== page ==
So magic microwaves works quite well. It could even explain why 5th ed fireballs don't light fires - It raises the temperature briefly, then lowers it again. Unfortunately this seems like it has the least "Off Lable" usage potential, but I'm sure a creative party would come up with something
    I love playing in a party with a couple of power-gamers, it frees me up to be Elan!


  7. - Top - End - #37
    Dwarf in the Playground
     
    OldWizardGuy

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    Default Re: Explanations for how magic works?

    Quote Originally Posted by Bohandas View Post
    Spell slots are in some way equivalent to the electron shells around an atom. Spell preparation builds up a core charge, and spell completion releases or nullifies it, releasing the shell charge
    i like this idea in terms of energy and magical instability.

    For my home brew campaign, we defined magic spells as equivalent to course level at a research university.
    For example:

    At Yale
    Chemistry 104: Chemistry Food/Cooking
    Chemistry 333: Physical Chemistry w/ Apps II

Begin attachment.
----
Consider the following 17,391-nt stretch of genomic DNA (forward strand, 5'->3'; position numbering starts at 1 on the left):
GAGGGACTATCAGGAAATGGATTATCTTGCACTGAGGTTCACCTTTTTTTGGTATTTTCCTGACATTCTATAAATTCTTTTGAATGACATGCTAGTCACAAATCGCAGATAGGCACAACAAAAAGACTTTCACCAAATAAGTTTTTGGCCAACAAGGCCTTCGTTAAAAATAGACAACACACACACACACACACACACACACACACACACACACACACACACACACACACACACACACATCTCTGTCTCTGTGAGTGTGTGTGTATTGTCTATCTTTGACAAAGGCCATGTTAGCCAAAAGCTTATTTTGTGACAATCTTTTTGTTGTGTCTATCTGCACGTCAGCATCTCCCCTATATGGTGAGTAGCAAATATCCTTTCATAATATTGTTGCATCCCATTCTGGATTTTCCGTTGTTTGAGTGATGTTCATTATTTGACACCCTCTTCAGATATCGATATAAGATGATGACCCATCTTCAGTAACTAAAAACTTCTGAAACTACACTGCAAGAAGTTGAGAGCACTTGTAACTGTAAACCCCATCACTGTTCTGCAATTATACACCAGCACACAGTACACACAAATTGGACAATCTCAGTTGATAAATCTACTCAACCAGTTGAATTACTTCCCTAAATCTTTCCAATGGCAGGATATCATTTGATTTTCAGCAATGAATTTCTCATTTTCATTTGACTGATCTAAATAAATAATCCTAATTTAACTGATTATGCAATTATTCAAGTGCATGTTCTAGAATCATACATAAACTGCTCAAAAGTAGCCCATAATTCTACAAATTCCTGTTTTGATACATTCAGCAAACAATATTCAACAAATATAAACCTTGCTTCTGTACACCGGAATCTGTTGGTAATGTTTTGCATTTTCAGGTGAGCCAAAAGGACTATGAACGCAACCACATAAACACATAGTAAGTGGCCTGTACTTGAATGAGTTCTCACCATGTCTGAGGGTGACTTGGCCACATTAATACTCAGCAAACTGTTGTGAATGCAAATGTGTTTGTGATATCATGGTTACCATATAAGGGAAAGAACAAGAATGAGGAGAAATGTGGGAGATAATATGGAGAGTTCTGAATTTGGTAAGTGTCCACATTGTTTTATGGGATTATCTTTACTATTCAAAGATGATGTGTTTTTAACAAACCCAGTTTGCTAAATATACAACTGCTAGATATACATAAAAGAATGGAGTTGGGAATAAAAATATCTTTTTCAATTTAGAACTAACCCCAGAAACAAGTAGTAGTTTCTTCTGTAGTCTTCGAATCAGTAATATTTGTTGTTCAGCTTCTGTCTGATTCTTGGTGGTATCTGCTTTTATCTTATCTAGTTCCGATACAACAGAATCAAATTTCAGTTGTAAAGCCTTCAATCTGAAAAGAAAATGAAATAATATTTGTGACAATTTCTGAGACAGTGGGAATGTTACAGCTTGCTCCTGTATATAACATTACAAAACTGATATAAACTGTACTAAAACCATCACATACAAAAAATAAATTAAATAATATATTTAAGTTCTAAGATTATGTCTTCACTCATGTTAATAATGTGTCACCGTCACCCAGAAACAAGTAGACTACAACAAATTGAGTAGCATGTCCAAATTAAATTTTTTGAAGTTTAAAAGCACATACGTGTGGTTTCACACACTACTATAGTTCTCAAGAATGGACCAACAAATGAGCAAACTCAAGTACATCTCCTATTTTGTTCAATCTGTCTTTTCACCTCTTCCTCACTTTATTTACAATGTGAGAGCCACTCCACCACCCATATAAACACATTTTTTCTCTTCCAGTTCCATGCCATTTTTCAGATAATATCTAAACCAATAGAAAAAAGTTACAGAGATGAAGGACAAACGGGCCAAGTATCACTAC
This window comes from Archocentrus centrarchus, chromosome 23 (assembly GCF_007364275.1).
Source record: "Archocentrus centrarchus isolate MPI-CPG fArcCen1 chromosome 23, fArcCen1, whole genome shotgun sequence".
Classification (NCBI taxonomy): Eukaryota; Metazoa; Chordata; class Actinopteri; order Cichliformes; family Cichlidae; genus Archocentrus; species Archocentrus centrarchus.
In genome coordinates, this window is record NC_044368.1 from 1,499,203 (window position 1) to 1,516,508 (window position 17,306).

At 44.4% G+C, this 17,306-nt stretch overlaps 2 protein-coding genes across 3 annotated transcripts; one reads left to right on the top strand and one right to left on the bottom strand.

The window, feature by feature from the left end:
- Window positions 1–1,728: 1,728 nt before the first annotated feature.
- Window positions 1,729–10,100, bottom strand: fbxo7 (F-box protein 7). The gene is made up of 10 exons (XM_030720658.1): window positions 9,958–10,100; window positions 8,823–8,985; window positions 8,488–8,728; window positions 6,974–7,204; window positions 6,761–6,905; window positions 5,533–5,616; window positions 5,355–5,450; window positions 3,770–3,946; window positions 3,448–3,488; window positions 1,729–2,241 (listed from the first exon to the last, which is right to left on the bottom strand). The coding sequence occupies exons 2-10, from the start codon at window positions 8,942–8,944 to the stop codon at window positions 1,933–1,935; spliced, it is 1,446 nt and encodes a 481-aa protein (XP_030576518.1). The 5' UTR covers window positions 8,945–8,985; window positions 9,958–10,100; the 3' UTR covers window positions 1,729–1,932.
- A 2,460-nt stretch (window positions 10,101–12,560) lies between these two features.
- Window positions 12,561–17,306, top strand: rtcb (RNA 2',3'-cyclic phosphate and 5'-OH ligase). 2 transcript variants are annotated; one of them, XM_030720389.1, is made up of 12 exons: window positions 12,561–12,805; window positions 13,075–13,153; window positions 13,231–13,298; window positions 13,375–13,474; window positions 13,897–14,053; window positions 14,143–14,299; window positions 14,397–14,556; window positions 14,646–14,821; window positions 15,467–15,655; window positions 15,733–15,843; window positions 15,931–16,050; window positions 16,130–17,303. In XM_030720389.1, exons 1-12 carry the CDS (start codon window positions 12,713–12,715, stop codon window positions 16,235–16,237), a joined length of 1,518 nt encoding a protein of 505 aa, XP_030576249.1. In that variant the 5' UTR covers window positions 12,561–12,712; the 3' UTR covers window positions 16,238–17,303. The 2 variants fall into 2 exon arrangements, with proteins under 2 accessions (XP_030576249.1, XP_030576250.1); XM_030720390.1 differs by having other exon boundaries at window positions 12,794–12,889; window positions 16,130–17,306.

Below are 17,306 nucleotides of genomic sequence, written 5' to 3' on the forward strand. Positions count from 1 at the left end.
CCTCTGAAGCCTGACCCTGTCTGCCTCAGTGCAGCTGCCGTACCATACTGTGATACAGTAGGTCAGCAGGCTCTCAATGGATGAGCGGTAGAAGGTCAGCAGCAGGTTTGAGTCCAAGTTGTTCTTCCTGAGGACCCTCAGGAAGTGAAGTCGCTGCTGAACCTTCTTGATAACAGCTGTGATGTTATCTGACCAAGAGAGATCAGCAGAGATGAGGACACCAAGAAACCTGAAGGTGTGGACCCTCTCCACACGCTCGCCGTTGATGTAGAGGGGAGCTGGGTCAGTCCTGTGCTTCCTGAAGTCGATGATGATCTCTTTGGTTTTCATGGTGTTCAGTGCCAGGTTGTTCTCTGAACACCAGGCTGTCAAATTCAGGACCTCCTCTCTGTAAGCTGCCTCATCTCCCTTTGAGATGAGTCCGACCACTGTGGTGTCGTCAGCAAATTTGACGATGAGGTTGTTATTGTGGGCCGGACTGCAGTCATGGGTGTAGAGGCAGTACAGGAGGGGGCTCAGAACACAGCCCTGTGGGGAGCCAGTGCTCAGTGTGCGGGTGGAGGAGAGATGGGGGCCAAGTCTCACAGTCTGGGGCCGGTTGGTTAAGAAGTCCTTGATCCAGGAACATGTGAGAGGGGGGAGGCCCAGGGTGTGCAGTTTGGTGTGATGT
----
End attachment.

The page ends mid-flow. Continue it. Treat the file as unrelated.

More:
Chemistry 585: Protein NMR Spectroscopy
    Chemistry 990: Research

    courses below 100 at universities were usually catch-up/introductory level courses that didn't count. Basically, Cantrips. There was also a similar break up between 4th-5th, and the way 6th+ 600 level courses worked. Typically the Undergraduate/Graduate Break, while Ph.D Professors would be doing stuff in the 800-900 zone with their Ph.D students as lab assistants.

  8. - Top - End - #38
    Dwarf in the Playground
     
    OldWizardGuy

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    Default Re: Explanations for how magic works?

    Quote Originally Posted by Duff View Post
    I've never tried to work out how hot a fireball must be to do the damage listed because I was pretty sure I wouldn't like the answer.
    So magic microwaves works quite well. It could even explain why 5th ed fireballs don't light fires - It raises the temperature briefly, then lowers it again. Unfortunately this seems like it has the least "Off Lable" usage potential, but I'm sure a creative party would come up with something

    your edition fireballs don't light fires? T__T

    "besides causing damage to creatures, the fireball ignites all combustible materials within its burst radius, and the heat of the fireball will melt soft metals such as gold, copper, silver, etc."
    silver: 1762F - high thermal capacitance
    gold: 1945F - very high thermal capacitance per cm^3
    copper: 1983F - high thermal capacitance, rapid thermal transfer

  9. - Top - End - #39
    Troll in the Playground
     
    Millstone85's Avatar

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    Default Re: Explanations for how magic works?

    Quote Originally Posted by Duff View Post
    It could even explain why 5th ed fireballs don't light fires
    Quote Originally Posted by anthon View Post
    your edition fireballs don't light fires? T__T
    Ahem, a 5e fireball "ignites flammable objects in the area that aren't being worn or carried".